Featured Science

Longstanding Quasar Puzzle Solved

New KIAA faculty member Yue Shen and KIAA Director Luis Ho have solved a two-decade long mystery in quasar research. Namely, what drives the diverse properties of quasars into a well-defined main sequence, known as "Eigenvector 1" (EV1). Shen and Ho showed conclusively that Eddington ratio (the efficiency of BH accretion) is the main driver of EV1. Their work is published in the September 11 issue of the journal Nature.

A New Strategy to Directly Measure the Acceleration of the Universe

The Canadian Hydrogen Intensity Mapping Experiment (CHIME)In a paper recently published in the July 24 issue of Physical Review Letters, KIAA-CITA Joint Postdoctoral Fellow Hao-Ran Yu and his colleagues investigated the potential of using future radio surveys of dense hydrogen clouds to make a direct measurement of the Universe's acceleration.

The 2014 Kavli Prize in Astrophysics

Kavli Prize in Astrophysics 2014 WinnersThe 2014 Kavli Prize in Astrophysics has been awarded to Alan H. Guth, Massachusetts Institute of Technology, USA, Andrei D. Linde, Stanford University, USA, and Alexei A. Starobinsky, Landau Institute for Theoretical Physics, Russian Academy of Sciences, Russia. They receive the prize "for pioneering the theory of cosmic inflation".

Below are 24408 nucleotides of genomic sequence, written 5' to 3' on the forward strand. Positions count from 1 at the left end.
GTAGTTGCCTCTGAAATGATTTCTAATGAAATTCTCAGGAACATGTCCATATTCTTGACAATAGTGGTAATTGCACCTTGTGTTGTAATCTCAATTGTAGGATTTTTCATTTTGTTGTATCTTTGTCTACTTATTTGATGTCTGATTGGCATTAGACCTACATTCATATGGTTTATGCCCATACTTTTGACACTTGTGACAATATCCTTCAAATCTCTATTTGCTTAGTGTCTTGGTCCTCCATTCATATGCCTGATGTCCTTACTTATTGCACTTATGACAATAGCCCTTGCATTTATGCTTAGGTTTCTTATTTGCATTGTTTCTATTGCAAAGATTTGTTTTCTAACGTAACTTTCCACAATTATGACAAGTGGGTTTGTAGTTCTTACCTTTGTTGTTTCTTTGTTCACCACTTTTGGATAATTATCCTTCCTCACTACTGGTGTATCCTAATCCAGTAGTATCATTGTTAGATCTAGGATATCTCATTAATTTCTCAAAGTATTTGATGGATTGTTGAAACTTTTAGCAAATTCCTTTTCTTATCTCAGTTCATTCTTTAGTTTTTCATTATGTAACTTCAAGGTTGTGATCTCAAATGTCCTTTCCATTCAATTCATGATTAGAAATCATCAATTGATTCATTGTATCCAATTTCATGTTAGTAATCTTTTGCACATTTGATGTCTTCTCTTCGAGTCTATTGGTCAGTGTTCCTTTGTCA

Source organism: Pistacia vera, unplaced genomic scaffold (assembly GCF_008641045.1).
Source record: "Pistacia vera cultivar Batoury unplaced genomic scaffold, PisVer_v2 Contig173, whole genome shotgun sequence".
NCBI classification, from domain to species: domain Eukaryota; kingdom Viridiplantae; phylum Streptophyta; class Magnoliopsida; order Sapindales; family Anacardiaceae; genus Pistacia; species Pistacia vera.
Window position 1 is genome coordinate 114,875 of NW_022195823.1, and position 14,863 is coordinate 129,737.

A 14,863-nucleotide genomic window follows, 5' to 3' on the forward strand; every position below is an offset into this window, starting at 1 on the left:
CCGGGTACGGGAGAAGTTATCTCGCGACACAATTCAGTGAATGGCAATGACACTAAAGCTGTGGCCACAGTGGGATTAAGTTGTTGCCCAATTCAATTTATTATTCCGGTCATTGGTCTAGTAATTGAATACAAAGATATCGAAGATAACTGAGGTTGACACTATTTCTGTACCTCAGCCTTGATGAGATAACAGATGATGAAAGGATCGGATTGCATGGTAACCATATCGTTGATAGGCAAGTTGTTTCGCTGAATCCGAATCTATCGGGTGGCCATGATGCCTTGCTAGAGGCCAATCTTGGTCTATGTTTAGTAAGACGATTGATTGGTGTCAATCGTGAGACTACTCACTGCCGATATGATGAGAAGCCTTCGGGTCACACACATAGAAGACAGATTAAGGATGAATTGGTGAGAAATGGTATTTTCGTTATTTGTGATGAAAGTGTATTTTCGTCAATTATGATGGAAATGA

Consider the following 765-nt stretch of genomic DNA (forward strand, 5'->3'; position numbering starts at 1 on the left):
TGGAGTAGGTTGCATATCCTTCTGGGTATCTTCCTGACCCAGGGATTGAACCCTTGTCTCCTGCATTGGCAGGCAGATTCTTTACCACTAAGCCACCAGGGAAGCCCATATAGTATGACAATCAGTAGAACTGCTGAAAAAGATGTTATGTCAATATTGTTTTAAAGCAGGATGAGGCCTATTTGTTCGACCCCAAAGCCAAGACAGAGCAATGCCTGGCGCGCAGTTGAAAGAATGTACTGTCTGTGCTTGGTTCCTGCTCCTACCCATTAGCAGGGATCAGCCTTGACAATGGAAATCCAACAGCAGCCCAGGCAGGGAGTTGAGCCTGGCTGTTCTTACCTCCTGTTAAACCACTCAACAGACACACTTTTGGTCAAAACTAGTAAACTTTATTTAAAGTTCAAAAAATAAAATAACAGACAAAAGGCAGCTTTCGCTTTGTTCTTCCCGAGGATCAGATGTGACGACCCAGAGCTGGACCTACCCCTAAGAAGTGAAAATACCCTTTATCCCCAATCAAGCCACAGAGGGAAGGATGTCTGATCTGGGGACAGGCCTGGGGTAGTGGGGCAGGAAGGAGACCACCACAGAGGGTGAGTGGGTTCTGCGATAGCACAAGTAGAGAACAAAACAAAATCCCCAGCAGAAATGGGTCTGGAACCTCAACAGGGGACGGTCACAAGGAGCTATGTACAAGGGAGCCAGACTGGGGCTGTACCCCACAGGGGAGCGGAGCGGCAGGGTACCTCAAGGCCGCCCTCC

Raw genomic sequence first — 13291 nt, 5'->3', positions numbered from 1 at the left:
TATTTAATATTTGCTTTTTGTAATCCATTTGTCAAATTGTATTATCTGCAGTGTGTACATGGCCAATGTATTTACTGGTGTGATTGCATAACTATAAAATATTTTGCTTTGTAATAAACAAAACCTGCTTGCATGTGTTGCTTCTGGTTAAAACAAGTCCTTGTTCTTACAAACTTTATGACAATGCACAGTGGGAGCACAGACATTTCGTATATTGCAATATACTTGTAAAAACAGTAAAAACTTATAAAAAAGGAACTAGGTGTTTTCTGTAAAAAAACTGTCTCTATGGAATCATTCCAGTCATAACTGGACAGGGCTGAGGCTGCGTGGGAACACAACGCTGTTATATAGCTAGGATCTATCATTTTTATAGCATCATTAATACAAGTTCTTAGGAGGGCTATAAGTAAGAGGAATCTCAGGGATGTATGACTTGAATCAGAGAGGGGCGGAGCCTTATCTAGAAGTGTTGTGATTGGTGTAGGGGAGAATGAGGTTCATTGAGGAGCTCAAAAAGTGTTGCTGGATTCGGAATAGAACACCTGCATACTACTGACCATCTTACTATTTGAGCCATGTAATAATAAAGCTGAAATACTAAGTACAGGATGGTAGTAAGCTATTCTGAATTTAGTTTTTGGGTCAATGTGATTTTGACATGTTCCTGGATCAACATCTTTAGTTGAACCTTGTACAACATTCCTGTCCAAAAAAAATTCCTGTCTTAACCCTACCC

Unique Pair of Supermassive Black Holes Discovered in an Ordinary Galaxy

Artist's impression of supermassive binary black holeA pair of supermassive black holes in orbit around one another have been discovered by Prof. Fukun Liu of the Department of Astronomy and the KIAA, and his colleagues. This is the first time such a pair have been found in an ordinary galaxy. The findings validate the predictions of the tidal disruption by supermassive binary black holes given by Prof. Liu and his colleagues in 2009.

KIAA scientists unveil the radiation mechanism of gamma-ray bursts

Gamma-ray bursts (GRBs) are the most violent explosions in the Universe since the Big Bang. Despite many years of observations and theoretical modeling, the exact mechanism that produces intense gamma-rays from these events is not identified. In a paper published in Nature Physics (06 April 2014), a KIAA postdoc, Z. Lucas Uhm and his collaborator Professor Bing Zhang made a theoretical breakthrough in understanding GRB emission.